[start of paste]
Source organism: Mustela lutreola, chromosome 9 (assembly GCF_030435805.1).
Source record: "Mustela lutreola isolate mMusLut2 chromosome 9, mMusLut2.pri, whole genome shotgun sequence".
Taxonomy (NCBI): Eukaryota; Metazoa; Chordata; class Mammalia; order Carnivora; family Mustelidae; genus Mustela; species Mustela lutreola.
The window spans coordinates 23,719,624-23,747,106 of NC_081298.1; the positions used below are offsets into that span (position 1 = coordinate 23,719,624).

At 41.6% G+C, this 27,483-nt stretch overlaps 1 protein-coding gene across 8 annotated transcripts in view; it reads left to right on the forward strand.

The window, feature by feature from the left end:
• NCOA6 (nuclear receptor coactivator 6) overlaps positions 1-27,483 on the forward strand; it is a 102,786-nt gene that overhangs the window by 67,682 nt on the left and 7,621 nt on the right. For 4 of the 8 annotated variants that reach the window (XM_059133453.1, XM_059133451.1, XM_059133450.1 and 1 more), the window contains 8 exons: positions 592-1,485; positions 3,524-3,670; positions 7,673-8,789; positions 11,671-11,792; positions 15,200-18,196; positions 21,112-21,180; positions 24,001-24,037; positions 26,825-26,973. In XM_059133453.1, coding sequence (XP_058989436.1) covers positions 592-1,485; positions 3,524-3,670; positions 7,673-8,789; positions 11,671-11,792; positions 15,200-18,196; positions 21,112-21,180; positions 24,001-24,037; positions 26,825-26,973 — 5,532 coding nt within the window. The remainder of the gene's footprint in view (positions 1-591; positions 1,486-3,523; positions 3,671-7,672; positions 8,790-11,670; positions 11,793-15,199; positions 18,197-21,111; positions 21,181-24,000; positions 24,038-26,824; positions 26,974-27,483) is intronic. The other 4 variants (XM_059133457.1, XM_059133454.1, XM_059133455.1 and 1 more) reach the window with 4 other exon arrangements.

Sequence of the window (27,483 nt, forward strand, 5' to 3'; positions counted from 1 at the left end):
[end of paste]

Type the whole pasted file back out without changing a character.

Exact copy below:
Source organism: Mustela lutreola, chromosome 9 (assembly GCF_030435805.1).
Source record: "Mustela lutreola isolate mMusLut2 chromosome 9, mMusLut2.pri, whole genome shotgun sequence".
Taxonomy (NCBI): Eukaryota; Metazoa; Chordata; class Mammalia; order Carnivora; family Mustelidae; genus Mustela; species Mustela lutreola.
The window spans coordinates 23,719,624-23,747,106 of NC_081298.1; the positions used below are offsets into that span (position 1 = coordinate 23,719,624).

At 41.6% G+C, this 27,483-nt stretch overlaps 1 protein-coding gene across 8 annotated transcripts in view; it reads left to right on the forward strand.

The window, feature by feature from the left end:
• NCOA6 (nuclear receptor coactivator 6) overlaps positions 1-27,483 on the forward strand; it is a 102,786-nt gene that overhangs the window by 67,682 nt on the left and 7,621 nt on the right. For 4 of the 8 annotated variants that reach the window (XM_059133453.1, XM_059133451.1, XM_059133450.1 and 1 more), the window contains 8 exons: positions 592-1,485; positions 3,524-3,670; positions 7,673-8,789; positions 11,671-11,792; positions 15,200-18,196; positions 21,112-21,180; positions 24,001-24,037; positions 26,825-26,973. In XM_059133453.1, coding sequence (XP_058989436.1) covers positions 592-1,485; positions 3,524-3,670; positions 7,673-8,789; positions 11,671-11,792; positions 15,200-18,196; positions 21,112-21,180; positions 24,001-24,037; positions 26,825-26,973 — 5,532 coding nt within the window. The remainder of the gene's footprint in view (positions 1-591; positions 1,486-3,523; positions 3,671-7,672; positions 8,790-11,670; positions 11,793-15,199; positions 18,197-21,111; positions 21,181-24,000; positions 24,038-26,824; positions 26,974-27,483) is intronic. The other 4 variants (XM_059133457.1, XM_059133454.1, XM_059133455.1 and 1 more) reach the window with 4 other exon arrangements.

Sequence of the window (27,483 nt, forward strand, 5' to 3'; positions counted from 1 at the left end):